A chromosome inversion alters the pattern of specific DNA replication in drosophila follicle cells

Allan C. Spradling, Anthony P. Mahowald

Research output: Contribution to journalArticlepeer-review

Abstract

The ocelliless (oc) mutation is associated with a small chromosome inversion (In(1)7F1,2-8A1,2) whose distal breakpoint is located 1-3 kb upstream from the s36-1 and s38-1 chorion protein structural genes. The breakpoint lies within the central portion of a 90 kb region, containing chorion genes and adjacent chromosomal sequences, which normally undergoes amplification in ovarian follicle cells (Spradling, 1981). The pattern of differential replication of these sequences is drastically altered in the ocelliless chromosome. The 40 kb of DNA lying distal to the 7F breakpoint completely fails to amplify. The remaining 50 kb, now located at cytogenetic locus 8A, still undergoes amplification, although of a somewhat reduced magnitude. Amplification "spreads" past the proximal breakpoint, however, because normally unamplified sequences adjacent to the breakpoint in 8A differentially replicate in ocelliless follicle cells. These observations suggest that a specific chromosomal region located proximal to the ocelliless breakpoint at 7F is required in cis for amplification, possibly as a specific origin of replication. The pattern of amplification in ocelliless is explained most simply by the repositioning of this control sequence due to the inversion. As a consequence, the dosage of large, continuous chromosome regions adjacent to the breakpoints is altered in follicle cells. The effects of the ocelliless inversion on chorion gene expression are analogous to the "position effects" associated with many other chromosome rearrangements in Drosophila. Disturbances of differential DNA replication may be reponsible for additional examples of position effects.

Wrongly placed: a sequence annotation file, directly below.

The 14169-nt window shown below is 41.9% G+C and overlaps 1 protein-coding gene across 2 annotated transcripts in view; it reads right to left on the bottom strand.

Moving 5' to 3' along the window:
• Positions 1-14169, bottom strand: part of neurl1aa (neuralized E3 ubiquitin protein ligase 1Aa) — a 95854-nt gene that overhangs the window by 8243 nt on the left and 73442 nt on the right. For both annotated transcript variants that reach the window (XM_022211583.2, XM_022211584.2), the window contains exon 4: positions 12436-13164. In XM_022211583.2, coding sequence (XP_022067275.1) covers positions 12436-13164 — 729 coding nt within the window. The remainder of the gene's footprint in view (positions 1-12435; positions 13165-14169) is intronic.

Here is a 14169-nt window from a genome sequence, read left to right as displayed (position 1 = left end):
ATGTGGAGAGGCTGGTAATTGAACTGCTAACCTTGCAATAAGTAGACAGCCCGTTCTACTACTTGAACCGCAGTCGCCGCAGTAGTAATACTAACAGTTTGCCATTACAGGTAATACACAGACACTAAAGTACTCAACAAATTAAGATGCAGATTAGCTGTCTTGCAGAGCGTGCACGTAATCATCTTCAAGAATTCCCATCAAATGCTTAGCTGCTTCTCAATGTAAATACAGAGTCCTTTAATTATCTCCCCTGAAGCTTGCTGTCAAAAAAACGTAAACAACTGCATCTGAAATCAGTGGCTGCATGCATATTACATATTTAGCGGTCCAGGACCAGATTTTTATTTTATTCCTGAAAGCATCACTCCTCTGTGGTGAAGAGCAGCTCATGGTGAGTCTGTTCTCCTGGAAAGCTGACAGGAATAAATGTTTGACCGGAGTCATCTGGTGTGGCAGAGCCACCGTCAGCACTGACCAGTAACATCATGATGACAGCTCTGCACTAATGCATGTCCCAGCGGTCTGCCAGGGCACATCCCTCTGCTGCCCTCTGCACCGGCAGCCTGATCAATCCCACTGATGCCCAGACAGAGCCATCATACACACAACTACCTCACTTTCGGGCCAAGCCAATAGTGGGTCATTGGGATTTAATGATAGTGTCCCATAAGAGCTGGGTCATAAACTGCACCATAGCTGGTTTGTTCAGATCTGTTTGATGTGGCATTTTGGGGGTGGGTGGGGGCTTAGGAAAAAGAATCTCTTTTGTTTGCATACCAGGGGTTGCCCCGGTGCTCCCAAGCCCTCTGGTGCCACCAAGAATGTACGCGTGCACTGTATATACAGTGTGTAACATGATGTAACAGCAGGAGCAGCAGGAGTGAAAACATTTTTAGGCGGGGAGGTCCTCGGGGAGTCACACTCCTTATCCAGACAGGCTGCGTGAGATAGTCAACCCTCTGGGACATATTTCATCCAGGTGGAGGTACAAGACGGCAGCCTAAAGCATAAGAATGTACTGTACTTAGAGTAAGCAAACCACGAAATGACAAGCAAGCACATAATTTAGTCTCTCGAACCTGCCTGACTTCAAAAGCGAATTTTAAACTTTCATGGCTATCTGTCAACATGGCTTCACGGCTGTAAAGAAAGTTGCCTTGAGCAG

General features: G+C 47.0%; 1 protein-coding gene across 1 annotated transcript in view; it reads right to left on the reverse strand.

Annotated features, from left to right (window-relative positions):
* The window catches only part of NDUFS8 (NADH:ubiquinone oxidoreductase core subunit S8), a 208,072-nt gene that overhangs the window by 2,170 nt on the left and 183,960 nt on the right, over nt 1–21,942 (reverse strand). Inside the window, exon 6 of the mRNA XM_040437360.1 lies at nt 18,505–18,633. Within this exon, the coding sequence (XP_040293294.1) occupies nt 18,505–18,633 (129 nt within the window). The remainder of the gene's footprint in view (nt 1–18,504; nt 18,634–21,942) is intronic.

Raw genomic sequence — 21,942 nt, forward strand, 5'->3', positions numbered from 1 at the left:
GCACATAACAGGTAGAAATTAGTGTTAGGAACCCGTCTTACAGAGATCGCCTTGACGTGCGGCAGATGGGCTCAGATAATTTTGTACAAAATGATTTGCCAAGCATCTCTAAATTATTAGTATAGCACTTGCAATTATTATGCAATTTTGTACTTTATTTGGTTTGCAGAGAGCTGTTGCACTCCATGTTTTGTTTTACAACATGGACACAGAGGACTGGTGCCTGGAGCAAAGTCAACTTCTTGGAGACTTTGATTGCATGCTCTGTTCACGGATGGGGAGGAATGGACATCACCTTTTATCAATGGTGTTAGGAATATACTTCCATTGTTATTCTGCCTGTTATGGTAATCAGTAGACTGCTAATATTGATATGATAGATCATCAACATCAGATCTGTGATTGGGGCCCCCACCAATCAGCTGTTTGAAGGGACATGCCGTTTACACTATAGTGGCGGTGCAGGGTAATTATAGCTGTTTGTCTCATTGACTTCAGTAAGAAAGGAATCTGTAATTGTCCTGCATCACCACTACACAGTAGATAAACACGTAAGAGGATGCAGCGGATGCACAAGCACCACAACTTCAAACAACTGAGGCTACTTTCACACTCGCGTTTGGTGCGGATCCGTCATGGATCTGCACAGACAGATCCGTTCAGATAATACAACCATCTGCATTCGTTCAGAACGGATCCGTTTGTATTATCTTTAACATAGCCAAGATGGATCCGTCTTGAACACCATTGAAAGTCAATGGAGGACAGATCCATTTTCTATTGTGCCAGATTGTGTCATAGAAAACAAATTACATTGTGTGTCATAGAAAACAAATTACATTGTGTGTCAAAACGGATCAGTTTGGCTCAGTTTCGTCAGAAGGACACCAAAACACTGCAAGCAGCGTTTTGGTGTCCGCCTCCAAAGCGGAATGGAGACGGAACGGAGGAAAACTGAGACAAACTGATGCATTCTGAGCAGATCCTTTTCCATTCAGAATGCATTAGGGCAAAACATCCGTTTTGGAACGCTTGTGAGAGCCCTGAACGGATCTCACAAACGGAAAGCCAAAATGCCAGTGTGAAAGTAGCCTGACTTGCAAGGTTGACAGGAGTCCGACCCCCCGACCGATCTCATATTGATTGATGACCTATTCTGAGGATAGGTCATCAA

Original languageEnglish (US)
Pages (from-to)203-209
Number of pages7
JournalCell
Volume27
Issue number1 PART 2
DOIs
StatePublished - 1981
Externally publishedYes

ASJC Scopus subject areas

  • Cell Biology
  • Molecular Biology
  • Medicine(all)

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